Cannes 2015: 'Hitchcock/Truffaut' Looks at Great Directors' Careers

Kenneth Turan
Los Angeles Times (TNS)

Even people familiar with both directors will find elements of Hitchcock/Truffaut surprising, especially a moment where Hitchcock seems haunted by the question of whether he might have been looser behind the camera.

CANNES, France — It is, film people agree, one of the few indispensable books on the movies.

It’s the printed record of an unprecedented conversation, a tape-recorded colloquy between two exceptional directors, Alfred Hitchcock and François Truffaut, talking candidly about the philosophy as well as the mechanics of their craft.

Yet even though Hitchcock/Truffaut, first published in 1967, is a memorable reading experience, turning it into a documentary film would seem a daunting task. But Kent Jones had a different opinion. “I didn’t see any problems,” he says. “I was really into the challenges.”

In fact, when Jones, who’s found the time to do documentaries on Val Lewton and Elia Kazan as well as writing criticism and currently serving as director of the New York Film Festival, was approached to direct the film, “I jumped at the chance” in part because “I don’t think there is such a thing as a bad Hitchcock movie.

“Hitchcock’s deeply invested in every single one of his films. For someone who’s got that big a body of work, Hitchcock and Jean Renoir are alone.”

The resulting documentary, also called Hitchcock/Truffaut and having its premiere at the Festival de Cannes before being distributed theatrically by Cohen Media Group, handsomely rewards Jones’ passion.

Smart, thoughtful and elegantly done, Hitchcock/Truffaut is more than an authoritative look at the careers and interpersonal dynamics of these two unlikely soul mates. It’s also, as Jones intended, a love letter to film itself, to the value and lure of the cinematic experience.

Though he is best known to U.S. audiences as the director of French New Wave classics like The 400 Blows, Shoot the Piano Player and Jules and Jim, Truffaut first worked as a critic for the influential journal Cahiers du Cinema. He came to view Hitchcock as not only his favorite filmmaker but the best in the world as well.

Truffaut wrote Hitchcock a letter that the British director said brought tears to his eyes, suggesting the book-length interview. It took place over a week in 1962 and lasted 27 hours, with Helen Scott doing the translating since the men did not share a common language. One of the pleasures of the Hitchcock/Truffaut film is that it makes extensive use of those taped conversations, allowing us in effect to eavesdrop on history and get a sense of the spontaneous passion and conviction both men brought to the table.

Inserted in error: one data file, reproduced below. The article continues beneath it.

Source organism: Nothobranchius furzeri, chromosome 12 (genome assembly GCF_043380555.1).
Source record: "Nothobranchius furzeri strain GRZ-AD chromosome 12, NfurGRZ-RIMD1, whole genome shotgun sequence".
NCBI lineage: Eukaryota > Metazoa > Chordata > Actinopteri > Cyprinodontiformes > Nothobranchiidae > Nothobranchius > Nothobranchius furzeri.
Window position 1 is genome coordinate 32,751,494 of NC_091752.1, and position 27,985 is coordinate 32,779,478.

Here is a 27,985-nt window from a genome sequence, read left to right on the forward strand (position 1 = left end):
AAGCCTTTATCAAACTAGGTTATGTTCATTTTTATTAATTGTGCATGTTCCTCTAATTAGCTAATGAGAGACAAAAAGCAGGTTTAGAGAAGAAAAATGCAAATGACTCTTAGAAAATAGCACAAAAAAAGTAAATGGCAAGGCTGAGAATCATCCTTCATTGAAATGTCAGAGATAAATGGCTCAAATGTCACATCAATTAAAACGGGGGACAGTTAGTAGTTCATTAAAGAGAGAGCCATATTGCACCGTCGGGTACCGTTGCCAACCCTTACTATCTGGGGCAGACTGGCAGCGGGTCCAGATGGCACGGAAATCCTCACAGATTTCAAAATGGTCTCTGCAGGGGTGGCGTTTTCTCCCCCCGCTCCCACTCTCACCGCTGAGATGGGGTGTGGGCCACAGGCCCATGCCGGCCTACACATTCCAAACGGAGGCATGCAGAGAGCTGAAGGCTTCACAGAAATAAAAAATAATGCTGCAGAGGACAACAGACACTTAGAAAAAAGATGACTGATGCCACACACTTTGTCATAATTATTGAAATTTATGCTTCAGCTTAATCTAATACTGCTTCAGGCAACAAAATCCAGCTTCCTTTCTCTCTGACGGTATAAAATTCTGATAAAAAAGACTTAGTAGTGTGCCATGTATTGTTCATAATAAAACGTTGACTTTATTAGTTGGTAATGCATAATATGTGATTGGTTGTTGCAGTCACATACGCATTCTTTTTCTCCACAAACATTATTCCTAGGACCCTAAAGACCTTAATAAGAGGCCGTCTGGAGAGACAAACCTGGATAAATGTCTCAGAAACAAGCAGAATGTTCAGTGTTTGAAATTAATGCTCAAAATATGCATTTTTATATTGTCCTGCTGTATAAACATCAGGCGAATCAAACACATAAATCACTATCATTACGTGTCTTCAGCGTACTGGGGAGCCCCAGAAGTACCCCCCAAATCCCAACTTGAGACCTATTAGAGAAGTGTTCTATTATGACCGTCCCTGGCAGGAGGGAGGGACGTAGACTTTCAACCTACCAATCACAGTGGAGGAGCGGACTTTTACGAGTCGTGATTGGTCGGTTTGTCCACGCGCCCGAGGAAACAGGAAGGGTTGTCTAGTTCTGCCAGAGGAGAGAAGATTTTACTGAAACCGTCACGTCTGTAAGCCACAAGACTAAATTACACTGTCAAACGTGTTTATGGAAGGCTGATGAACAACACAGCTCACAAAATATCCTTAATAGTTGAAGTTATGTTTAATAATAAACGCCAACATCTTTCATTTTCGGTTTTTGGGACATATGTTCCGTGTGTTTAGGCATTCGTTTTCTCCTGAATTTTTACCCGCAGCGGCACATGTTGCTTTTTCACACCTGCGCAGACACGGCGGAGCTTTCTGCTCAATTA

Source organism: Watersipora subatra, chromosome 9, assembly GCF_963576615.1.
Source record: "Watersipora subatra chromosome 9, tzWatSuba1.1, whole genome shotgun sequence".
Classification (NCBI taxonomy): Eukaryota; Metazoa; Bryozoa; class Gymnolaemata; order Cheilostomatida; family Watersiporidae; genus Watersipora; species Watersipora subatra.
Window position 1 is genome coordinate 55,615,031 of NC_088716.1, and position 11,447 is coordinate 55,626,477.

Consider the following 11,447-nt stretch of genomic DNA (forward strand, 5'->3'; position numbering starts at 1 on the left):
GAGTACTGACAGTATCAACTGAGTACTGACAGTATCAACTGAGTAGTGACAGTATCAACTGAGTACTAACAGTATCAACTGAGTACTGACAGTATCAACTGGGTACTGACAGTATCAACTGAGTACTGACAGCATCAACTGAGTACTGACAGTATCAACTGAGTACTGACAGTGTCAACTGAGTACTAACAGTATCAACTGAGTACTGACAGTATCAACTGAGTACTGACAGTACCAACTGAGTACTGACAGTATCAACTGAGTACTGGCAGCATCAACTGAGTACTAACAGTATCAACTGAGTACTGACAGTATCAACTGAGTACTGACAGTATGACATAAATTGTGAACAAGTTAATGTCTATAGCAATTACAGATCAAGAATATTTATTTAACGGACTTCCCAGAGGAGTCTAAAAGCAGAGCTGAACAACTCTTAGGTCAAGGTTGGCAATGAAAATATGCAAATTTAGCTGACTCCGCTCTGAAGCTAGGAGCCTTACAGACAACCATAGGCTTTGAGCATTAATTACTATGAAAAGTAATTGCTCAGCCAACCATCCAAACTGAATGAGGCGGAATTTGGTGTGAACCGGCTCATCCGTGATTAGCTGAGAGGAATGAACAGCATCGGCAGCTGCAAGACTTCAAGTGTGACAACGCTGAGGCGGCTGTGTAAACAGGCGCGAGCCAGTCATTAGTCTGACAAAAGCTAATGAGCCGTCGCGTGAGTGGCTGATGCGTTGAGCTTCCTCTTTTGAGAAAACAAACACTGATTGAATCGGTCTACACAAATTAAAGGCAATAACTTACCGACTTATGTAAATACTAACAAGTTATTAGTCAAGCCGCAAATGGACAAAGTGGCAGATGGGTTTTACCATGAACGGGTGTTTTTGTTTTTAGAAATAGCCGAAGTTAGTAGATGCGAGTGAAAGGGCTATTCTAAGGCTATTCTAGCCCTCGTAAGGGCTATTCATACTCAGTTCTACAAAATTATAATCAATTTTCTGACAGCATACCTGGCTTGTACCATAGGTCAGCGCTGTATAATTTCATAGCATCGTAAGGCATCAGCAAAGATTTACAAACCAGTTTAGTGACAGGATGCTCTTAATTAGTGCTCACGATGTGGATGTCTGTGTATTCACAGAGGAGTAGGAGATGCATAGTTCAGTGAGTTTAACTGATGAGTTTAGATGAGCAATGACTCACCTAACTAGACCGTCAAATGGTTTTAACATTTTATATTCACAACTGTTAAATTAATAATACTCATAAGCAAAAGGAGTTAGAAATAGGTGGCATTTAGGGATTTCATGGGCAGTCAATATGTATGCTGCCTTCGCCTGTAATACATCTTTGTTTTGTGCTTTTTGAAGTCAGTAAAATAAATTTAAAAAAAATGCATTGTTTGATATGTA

That passion is not something usually associated with Hitchcock, who was often portrayed in the media, partly with his own cooperation, as something of a disinterested technocrat. Nothing, Jones and his film emphasize, could be further from the truth.

“He’s so animated, so deeply in the moment,” Jones explains of the tapes, referring for instance to Hitchcock’s talking about the emotional scene in Vertigo where James Stewart’s character is waiting anxiously for Kim Novak’s to come out of a hotel bathroom.

“This is not a guy who made movies on paper; that was something he sold. The same is true when he talked about Psycho, when he says it was pure film that caused the audience to react the way it did. Not a big star, not a celebrated novel. It was pure film.”

It was to impact the public view of Hitchcock, Jones said, that Truffaut thought of the book project in the first place.

“He wanted to correct the American image of Hitchcock as a light entertainer, but he also wanted to correct overly abstract French formulations that removed Hitchcock from the circumstances in which the films were made. Truffaut felt Hitchcock didn’t need help, he didn’t need to be compared to Racine, he just needed to be described accurately.”

Because he took this task so seriously, Truffaut put a lot of time and effort into preparation for the interviews. As French director Olivier Assayas says in the film, this book was an essential part of Truffaut’s life’s work, fully as important to him as one of his films.

Assayas is one of 10 directors, including France’s Arnaud Desplechin, Japan’s Kiyoshi Kurosawa, and America’s Martin Scorsese, Wes Anderson and David Fincher, whose on-screen interviews add informed analysis and enthusiasm to the final project.

“I just wanted filmmakers, I wanted it to be very pure, I didn’t want to get into the register of actors talking about their experience working with Hitchcock,” Jones explains. “I’ve been talking to Marty and Arnaud about him for years, and with the others I wanted people who were going to be surprising, who would rise to the occasion and speak extemporaneously with passion and interest.”